Wednesday, 16 May 2018 00:00


The SNP’s Stuart McMillan has warned that Erasmus+ is yet another example of the “massive benefits of the European Union that we stand to lose because of a Tory hard Brexit”, ahead of a Holyrood debate on the scheme's value to Scotland.

The Erasmus+ scheme was worth nearly €21m to Scotland in 2017. This scheme aims to promote and modernise education, training, youth work and sport across Europe, and gives students from a variety of backgrounds the opportunity to live, work and study in other European countries.
A report by Holyrood’s Culture Committee has recommended that the Scottish Government should explore whether it would be possible for Scotland to continue participating in Erasmus+ as a programme country if the UK Government will not commit to the scheme beyond 2020.
In a written submission to that Committee, Daniel Evans Centre Head of Commercial and Marketing at West Lothian College described Erasmus+ as a “life-changing” scheme that had motivated young disadvantaged people to “look beyond Friday and consider what they might be doing next year or in their future lives.”
Stuart McMillan MSP was able to study in France and Germany because of the EU-funded Erasmus scheme, and in France and Sweden through the European Social Fund. He commented:
“Scotland has received €60m funding across 700 individual projects from the EU’s Erasmus Plus scheme since 2014 - this is yet another example of the massive benefits we stand to lose because of a Tory hard Brexit.
“And it is not just monetary benefits we stand to lose following Brexit – our universities, businesses and research bodies will miss out on opportunities for international collaboration and our young people will be denied the chance to engage in, as they themselves describe it, life-changing experiences if the Tories pull out of Erasmus+ after 2020.
“The future of EU research funding, the Erasmus+ programme and freedom of movement is crucial to the future success of our world-renowned academic institutions, and it is extremely worrying that the Department for Exiting the European Union’s sectoral report on higher education failed to even mention Erasmus+.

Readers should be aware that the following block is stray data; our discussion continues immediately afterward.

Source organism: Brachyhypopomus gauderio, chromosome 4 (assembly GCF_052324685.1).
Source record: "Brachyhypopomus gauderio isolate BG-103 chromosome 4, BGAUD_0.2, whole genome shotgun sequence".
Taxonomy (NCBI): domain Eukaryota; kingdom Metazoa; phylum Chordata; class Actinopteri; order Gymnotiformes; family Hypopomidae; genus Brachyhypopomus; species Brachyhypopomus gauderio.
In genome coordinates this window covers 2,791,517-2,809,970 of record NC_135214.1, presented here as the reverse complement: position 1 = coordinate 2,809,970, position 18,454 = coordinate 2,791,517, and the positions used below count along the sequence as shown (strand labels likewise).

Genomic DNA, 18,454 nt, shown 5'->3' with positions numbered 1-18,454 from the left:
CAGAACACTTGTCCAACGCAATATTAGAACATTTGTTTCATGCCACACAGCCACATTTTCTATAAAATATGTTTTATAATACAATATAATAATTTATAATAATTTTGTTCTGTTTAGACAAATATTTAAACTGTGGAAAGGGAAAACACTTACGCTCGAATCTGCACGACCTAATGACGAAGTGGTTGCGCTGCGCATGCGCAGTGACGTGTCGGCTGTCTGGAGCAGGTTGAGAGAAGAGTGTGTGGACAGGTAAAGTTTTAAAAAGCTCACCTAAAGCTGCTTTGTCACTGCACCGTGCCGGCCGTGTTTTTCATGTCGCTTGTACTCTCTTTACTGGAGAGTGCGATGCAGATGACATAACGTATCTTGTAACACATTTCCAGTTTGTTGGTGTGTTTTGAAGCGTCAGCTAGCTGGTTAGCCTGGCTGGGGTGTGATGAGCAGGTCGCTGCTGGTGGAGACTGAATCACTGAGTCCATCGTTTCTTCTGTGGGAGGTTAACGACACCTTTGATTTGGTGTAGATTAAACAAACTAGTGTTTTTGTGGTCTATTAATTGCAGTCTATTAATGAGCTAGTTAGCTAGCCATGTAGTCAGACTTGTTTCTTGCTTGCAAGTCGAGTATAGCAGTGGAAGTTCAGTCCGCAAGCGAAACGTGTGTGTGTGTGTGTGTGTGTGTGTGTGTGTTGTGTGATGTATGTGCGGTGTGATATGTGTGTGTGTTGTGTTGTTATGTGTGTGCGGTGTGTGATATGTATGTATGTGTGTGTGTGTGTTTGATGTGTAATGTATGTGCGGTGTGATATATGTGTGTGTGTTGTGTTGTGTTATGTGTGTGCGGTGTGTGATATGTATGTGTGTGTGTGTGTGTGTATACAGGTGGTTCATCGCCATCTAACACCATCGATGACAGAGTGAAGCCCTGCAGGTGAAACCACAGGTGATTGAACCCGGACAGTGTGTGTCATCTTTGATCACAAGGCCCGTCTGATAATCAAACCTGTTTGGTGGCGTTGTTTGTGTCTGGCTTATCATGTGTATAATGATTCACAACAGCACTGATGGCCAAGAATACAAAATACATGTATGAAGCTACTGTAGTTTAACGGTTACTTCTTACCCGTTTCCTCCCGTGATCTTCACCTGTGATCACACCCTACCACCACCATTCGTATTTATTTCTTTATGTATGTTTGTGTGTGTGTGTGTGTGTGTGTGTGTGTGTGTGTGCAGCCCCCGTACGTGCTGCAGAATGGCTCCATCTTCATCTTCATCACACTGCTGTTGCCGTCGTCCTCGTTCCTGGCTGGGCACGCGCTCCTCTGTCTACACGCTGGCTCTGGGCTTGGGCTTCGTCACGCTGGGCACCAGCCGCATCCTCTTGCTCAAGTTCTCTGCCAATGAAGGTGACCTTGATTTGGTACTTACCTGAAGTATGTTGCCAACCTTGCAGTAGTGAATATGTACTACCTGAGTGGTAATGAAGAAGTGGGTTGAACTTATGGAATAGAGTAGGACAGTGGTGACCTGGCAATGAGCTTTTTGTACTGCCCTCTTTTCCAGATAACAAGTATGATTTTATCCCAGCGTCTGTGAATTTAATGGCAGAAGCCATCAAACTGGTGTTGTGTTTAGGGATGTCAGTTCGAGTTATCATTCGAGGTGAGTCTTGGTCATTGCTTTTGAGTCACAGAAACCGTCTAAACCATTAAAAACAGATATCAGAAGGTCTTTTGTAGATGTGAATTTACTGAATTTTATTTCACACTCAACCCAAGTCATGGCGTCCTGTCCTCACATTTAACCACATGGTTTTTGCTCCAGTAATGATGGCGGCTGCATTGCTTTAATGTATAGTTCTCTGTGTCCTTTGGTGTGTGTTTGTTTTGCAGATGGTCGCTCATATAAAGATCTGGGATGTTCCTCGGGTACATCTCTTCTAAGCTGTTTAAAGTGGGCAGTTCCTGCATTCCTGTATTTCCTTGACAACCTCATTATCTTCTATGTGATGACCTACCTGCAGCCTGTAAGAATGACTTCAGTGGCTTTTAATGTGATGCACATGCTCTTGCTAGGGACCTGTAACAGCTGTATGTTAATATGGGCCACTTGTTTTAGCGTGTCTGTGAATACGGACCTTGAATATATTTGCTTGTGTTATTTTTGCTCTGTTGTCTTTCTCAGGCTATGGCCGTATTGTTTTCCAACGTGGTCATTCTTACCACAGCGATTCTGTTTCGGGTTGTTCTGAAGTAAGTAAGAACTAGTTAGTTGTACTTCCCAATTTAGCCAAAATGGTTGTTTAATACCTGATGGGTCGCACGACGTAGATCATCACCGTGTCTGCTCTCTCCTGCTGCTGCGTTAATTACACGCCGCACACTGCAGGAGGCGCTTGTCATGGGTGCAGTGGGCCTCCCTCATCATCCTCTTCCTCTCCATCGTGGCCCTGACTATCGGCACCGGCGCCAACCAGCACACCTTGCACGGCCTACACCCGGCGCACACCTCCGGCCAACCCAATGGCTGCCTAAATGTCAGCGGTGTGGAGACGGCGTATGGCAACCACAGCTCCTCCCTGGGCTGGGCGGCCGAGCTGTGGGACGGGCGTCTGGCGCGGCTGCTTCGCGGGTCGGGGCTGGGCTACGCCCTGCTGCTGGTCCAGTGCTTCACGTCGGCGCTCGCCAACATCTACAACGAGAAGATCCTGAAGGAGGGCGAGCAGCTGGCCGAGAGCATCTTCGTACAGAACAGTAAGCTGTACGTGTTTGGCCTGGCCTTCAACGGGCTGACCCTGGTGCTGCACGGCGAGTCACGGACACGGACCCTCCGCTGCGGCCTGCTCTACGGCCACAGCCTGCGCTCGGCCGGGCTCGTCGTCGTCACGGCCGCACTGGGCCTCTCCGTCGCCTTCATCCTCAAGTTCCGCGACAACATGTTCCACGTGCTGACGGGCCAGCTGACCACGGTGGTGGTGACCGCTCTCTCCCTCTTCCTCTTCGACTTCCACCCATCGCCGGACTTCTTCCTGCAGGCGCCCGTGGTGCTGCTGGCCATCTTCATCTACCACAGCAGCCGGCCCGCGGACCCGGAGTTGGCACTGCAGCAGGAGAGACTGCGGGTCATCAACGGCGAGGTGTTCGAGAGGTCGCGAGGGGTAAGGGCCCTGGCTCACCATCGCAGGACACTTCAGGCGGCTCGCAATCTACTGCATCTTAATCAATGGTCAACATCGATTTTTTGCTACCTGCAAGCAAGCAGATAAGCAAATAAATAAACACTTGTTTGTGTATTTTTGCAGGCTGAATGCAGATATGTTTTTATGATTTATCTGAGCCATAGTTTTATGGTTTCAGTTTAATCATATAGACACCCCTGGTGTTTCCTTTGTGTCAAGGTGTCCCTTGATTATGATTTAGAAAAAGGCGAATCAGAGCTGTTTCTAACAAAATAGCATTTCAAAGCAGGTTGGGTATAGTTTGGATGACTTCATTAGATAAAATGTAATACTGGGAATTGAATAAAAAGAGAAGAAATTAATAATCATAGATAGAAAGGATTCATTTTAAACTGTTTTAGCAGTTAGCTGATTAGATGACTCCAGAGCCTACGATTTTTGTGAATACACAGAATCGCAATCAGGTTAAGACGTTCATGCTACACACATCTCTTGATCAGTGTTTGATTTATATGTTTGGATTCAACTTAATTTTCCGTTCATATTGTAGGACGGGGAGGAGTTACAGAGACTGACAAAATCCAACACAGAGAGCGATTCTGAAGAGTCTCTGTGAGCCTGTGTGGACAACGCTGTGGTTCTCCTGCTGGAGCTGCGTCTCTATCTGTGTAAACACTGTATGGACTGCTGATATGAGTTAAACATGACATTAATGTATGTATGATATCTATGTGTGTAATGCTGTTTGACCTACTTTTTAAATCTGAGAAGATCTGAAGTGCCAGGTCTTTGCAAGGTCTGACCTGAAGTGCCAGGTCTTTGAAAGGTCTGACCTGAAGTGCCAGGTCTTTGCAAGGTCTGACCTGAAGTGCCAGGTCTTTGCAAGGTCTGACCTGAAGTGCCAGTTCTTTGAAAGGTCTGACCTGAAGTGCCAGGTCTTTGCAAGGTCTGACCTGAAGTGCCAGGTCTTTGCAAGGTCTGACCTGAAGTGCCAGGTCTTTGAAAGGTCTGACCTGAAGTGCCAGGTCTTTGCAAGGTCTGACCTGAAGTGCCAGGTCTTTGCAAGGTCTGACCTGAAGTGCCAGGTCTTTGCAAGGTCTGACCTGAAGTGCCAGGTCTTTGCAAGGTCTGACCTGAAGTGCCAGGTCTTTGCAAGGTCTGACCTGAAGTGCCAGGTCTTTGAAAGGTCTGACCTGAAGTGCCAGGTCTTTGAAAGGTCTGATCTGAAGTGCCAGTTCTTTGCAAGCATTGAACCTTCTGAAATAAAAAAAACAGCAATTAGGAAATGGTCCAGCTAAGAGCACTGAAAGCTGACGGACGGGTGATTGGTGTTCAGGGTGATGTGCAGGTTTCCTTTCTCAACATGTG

“Nearly two years since the EU referendum, the Westminster government needs to appreciate the opportunities that will be lost and start limiting the damage Brexit will cause. They can start by ensuring we remain part of Erasmus+.”

“The Erasmus+ programme has played a significant role in broadening the educational experience, developing cultural awareness and increasing employment prospects for Scottish students.”

  • Holyrood’s Culture Committee’s report on Erasmus+ is available here

The Committee calls on the UK Government to commit itself in the framework agreement it concludes with the EU to its continued right of participation in Erasmus+ as a programme country beyond 2020. It also notes that the DExEU’s sectoral report on higher education fails to include an analysis of the value of Erasmus+ to those sectors participating in the scheme.
The EU Member States enjoy full rights to participate in Erasmus+ funded activities as “programme countries.” Certain other non-member state countries, including members of the European Economic Area and countries acceding to the EU, are able to negotiate “programme country” status in bilateral agreements with the EU.
Emily Beever of YouthLink Scotland agreed that Erasmus+ enables organisations to develop projects that deliver wider achievement for young people who may otherwise have fewer opportunities than their peers. Ms Beever noted, for example that:

“Erasmus+ contributes to achieving a lot of the frameworks that we have in Scotland, such as developing the young workforce or curriculum for excellence. Erasmus+ touches on all those areas and helps to achieve their aims.”
The British Council Scotland explained in its written submission that “55% of UK young people awarded funding for volunteering or youth exchanges and 30% of UK vocational learners awarded funding for training abroad in 2014-15 were from disadvantaged backgrounds or had additional needs.” In this regard, Ms Killeen noted that Scottish institutions have developed many different approaches to designing Erasmus+ funded projects with a focus on inclusivity and diversity.

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